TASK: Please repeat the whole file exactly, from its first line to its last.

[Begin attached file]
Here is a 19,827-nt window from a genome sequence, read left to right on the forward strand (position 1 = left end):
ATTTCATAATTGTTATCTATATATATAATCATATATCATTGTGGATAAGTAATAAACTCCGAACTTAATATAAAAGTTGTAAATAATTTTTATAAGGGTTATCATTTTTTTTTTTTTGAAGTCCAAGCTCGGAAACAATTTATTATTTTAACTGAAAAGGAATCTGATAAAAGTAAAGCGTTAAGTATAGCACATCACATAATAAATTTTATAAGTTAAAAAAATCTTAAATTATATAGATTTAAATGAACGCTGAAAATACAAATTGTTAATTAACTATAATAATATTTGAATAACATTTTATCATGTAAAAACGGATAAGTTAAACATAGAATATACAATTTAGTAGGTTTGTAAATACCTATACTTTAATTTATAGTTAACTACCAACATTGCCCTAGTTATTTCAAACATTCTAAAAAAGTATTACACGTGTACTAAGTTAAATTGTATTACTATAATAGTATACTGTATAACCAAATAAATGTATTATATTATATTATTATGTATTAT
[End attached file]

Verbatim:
Here is a 19,827-nt window from a genome sequence, read left to right on the forward strand (position 1 = left end):
ATTTCATAATTGTTATCTATATATATAATCATATATCATTGTGGATAAGTAATAAACTCCGAACTTAATATAAAAGTTGTAAATAATTTTTATAAGGGTTATCATTTTTTTTTTTTTGAAGTCCAAGCTCGGAAACAATTTATTATTTTAACTGAAAAGGAATCTGATAAAAGTAAAGCGTTAAGTATAGCACATCACATAATAAATTTTATAAGTTAAAAAAATCTTAAATTATATAGATTTAAATGAACGCTGAAAATACAAATTGTTAATTAACTATAATAATATTTGAATAACATTTTATCATGTAAAAACGGATAAGTTAAACATAGAATATACAATTTAGTAGGTTTGTAAATACCTATACTTTAATTTATAGTTAACTACCAACATTGCCCTAGTTATTTCAAACATTCTAAAAAAGTATTACACGTGTACTAAGTTAAATTGTATTACTATAATAGTATACTGTATAACCAAATAAATGTATTATATTATATTATTATGTATTAT